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An excerpt from The Restoration of Leather Bindings

January 18, 2012 Leave a comment Go to comments

The craft of bookbinding encompasses a wealth of procedures, techniques, approaches, and skills. The celebrated title The Restoration of Leather Bindings by Bernard C. Middleton provides definitions, tools, materials, instructions, and more for how to restore bindings. One section of the book discusses the restoration of antiquarian books, and more specifically, the restoration of vellum bindings. See what Middleton says about cleaning and coloring vellum covers. He gives some great tips to remember!

The Restoration of Vellum Bindings

 Cleaning. Minor cleaning of vellum covers can be done by dry means, but if the cleaning is to be really effective it is necessary to use aqueous solutions; in general, these are not recommended and should be employed only by experienced restorers. Saddle soap or other high-quality soaps can be used, but a cardinal rule, if the stability of gold tooling and ink inscriptions is not to be adversely affected, is to keep pressure and moisture to a minimum, so soapy swabs should be damp rather than wet, and rinsing with damp cotton wool should follow quickly. Milk is sometimes used for the cleaning of vellum because the fat content helps to obviate roughening of its surface, but there is some objection to this on the grounds that in an unsatisfactory environment it may give rise to microbiological problems. Ink inscriptions are best avoided altogether and certainly any rubbing should be very light and brief because many are easily marred or even completely removed.

Vellum-covered Boards. Technically, vellum bindings are treated in much the same way as leather-covered ones, but a few points are worth mentioning in relation to rebacking. One is that if, as is often the case, the old vellum is lined with paper which is loose, the new vellum should underlie both the old vellum and its paper lining on the sides, otherwise the new vellum is likely to show through darkly when the old vellum is stuck down on to it. It is easy inadvertently to position the new vellum between the two layers.

Much modern vellum has little stretch, so it is often quite difficult to form it over prominent rasied bands and to make it stick between them, so tying-up cords may need to have considerable tension. The cord may also need to be kept in position for several hours, and there is no problem about this because there is no danger that the old vellum on the sides will be discoloured by contact with the wet new vellum which is certainly a hazard in the case of leather-covered bindings. If the raised bands are very large, as they tend to be on old Dutch books, and the new vellum is intractable even after much soaking with paste, some creasing of the vellum on the sides may results, but if these cause unsightly ridges they can be sliced off when dry without detriment to the strength of the work. The surface of the new vellum should be scratched and scraped where it underlies the old vellum on the sides and the spine, if any, so that firm adhesion with paste of PVA is aided. Pressure can be protracted unless there is danger that blind tooling will be obliterated, in which case the book can be put between backing boards in the lying-press after the first few minutes so that pressure is then localized at the edge of the old vellum.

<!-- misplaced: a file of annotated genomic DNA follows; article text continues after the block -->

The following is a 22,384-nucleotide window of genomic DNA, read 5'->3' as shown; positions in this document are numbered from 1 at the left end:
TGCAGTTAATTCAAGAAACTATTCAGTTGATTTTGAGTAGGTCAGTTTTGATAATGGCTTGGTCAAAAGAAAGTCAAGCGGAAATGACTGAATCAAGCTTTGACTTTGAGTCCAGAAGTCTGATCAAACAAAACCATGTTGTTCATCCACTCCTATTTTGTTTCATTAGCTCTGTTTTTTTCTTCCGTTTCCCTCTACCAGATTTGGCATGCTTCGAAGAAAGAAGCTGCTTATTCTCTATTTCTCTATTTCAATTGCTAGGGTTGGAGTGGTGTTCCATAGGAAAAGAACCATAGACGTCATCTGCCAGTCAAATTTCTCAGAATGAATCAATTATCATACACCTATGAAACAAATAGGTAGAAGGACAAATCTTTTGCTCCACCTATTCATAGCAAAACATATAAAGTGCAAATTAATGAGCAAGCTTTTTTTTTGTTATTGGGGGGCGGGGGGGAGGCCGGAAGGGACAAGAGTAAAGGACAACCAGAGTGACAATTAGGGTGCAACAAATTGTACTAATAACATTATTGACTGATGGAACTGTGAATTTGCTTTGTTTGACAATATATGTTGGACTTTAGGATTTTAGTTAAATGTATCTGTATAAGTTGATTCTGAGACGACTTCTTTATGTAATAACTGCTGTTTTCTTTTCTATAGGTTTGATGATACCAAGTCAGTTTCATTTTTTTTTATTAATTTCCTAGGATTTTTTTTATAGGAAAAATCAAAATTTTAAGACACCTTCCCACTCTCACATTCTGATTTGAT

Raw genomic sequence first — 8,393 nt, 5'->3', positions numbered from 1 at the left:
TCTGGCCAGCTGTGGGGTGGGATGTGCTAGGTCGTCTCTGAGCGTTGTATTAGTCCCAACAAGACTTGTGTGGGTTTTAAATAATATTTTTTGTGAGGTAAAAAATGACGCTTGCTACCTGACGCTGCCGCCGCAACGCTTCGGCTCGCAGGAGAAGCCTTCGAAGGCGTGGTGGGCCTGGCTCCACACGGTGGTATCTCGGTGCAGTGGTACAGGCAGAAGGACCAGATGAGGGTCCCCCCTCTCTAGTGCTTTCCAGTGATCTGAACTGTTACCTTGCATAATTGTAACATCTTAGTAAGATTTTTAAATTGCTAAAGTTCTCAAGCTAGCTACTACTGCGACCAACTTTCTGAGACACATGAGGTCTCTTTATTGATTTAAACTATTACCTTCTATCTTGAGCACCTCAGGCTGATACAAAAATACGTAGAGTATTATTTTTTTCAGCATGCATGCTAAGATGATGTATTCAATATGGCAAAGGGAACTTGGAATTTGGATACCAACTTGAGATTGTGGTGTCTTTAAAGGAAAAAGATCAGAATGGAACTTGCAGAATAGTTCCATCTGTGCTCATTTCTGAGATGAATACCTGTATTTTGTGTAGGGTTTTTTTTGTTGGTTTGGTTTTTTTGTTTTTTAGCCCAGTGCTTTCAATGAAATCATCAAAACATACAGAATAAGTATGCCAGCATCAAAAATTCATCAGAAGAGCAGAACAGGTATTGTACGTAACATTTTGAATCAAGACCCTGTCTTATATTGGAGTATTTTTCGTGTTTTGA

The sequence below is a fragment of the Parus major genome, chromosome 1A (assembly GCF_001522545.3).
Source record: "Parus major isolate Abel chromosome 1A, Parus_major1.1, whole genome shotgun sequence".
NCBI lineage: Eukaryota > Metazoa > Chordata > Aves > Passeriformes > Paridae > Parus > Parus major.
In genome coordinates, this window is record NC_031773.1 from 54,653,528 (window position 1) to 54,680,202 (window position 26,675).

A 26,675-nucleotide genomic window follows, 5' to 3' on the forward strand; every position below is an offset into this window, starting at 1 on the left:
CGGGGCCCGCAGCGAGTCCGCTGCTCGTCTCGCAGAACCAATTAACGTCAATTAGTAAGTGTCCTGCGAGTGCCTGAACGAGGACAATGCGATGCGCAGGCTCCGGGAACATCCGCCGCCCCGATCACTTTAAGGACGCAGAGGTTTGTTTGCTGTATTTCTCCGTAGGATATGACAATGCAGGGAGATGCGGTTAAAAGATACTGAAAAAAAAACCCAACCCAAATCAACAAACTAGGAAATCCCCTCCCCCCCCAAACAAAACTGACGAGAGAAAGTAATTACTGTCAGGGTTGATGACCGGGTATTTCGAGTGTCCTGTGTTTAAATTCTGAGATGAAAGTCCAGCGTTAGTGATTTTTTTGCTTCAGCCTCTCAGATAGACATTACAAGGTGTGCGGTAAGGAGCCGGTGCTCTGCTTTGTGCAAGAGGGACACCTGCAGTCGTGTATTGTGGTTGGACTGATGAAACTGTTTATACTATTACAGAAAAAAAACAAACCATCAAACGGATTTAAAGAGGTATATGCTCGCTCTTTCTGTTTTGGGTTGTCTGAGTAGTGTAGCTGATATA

Colouring of the new vellum can be done very satisfactorily with spirit stains, the technique being to apply the stain with a swab of cotton wool and then to rub it almost immediately in a circular  motion with clean cotton wool as the stain dries, which it does fairly quickly. If this is done too soon the stain may be removed, and if it is too long delayed streaking may result. Staining is best done on the book so that local variations of tone and density can be made to match the ageing of the original vellum. At one time, much green vellum was used, especially on blank books used for estate accounts, and the like. If matching vellum is not available one’s own green staining should be done before the vellum is pasted on so that inaccessible parts do not show white, and then local colouring can be done at a later stage.

The headcaps on many antiquarian vellum bindings were made by tying cord around the fore edge of the book and the back of the headband, and then bending the vellum back against the cord so that the vellum is at right angles to the line of the backbone instead of knocking the vellum over on to the headband form a conventional cap. This better suits the nature of the material.

If the boards are warping outwards very badly it is likely that the only satisfactory remedy will be to remove the edges of the boards and then replace the vellum as described on page 184 for leather-covered bindings.

Click here for more information on The Restoration of Leather Bindings.

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